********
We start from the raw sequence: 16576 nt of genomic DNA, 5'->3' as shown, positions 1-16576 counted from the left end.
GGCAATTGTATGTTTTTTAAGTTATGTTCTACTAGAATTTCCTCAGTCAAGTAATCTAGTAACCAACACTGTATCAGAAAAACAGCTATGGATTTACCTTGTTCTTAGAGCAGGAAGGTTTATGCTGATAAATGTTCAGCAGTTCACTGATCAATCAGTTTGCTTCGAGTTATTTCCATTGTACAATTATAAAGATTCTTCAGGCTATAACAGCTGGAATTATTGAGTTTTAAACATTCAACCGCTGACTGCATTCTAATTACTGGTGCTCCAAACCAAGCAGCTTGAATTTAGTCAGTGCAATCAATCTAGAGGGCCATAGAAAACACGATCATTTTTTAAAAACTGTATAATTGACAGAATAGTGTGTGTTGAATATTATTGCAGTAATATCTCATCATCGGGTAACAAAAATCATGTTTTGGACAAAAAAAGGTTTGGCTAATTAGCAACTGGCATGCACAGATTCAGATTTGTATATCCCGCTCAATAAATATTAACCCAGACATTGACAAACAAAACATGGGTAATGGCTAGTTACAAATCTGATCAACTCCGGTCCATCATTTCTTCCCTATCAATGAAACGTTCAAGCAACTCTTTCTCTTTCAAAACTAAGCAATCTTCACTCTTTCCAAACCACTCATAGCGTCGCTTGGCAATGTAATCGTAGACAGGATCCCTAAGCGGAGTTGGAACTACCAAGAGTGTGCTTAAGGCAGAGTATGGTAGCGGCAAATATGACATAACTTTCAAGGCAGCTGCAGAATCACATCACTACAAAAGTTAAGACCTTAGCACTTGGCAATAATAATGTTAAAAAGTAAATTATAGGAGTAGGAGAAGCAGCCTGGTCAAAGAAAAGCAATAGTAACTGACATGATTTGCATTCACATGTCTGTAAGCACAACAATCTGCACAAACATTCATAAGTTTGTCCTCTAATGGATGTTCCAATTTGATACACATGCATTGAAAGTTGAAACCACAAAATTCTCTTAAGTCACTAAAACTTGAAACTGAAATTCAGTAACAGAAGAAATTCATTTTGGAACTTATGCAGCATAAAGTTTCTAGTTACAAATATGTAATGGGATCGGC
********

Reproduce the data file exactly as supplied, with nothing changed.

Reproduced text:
We start from the raw sequence: 16576 nt of genomic DNA, 5'->3' as shown, positions 1-16576 counted from the left end.
GGCAATTGTATGTTTTTTAAGTTATGTTCTACTAGAATTTCCTCAGTCAAGTAATCTAGTAACCAACACTGTATCAGAAAAACAGCTATGGATTTACCTTGTTCTTAGAGCAGGAAGGTTTATGCTGATAAATGTTCAGCAGTTCACTGATCAATCAGTTTGCTTCGAGTTATTTCCATTGTACAATTATAAAGATTCTTCAGGCTATAACAGCTGGAATTATTGAGTTTTAAACATTCAACCGCTGACTGCATTCTAATTACTGGTGCTCCAAACCAAGCAGCTTGAATTTAGTCAGTGCAATCAATCTAGAGGGCCATAGAAAACACGATCATTTTTTAAAAACTGTATAATTGACAGAATAGTGTGTGTTGAATATTATTGCAGTAATATCTCATCATCGGGTAACAAAAATCATGTTTTGGACAAAAAAAGGTTTGGCTAATTAGCAACTGGCATGCACAGATTCAGATTTGTATATCCCGCTCAATAAATATTAACCCAGACATTGACAAACAAAACATGGGTAATGGCTAGTTACAAATCTGATCAACTCCGGTCCATCATTTCTTCCCTATCAATGAAACGTTCAAGCAACTCTTTCTCTTTCAAAACTAAGCAATCTTCACTCTTTCCAAACCACTCATAGCGTCGCTTGGCAATGTAATCGTAGACAGGATCCCTAAGCGGAGTTGGAACTACCAAGAGTGTGCTTAAGGCAGAGTATGGTAGCGGCAAATATGACATAACTTTCAAGGCAGCTGCAGAATCACATCACTACAAAAGTTAAGACCTTAGCACTTGGCAATAATAATGTTAAAAAGTAAATTATAGGAGTAGGAGAAGCAGCCTGGTCAAAGAAAAGCAATAGTAACTGACATGATTTGCATTCACATGTCTGTAAGCACAACAATCTGCACAAACATTCATAAGTTTGTCCTCTAATGGATGTTCCAATTTGATACACATGCATTGAAAGTTGAAACCACAAAATTCTCTTAAGTCACTAAAACTTGAAACTGAAATTCAGTAACAGAAGAAATTCATTTTGGAACTTATGCAGCATAAAGTTTCTAGTTACAAATATGTAATGGGATCGGC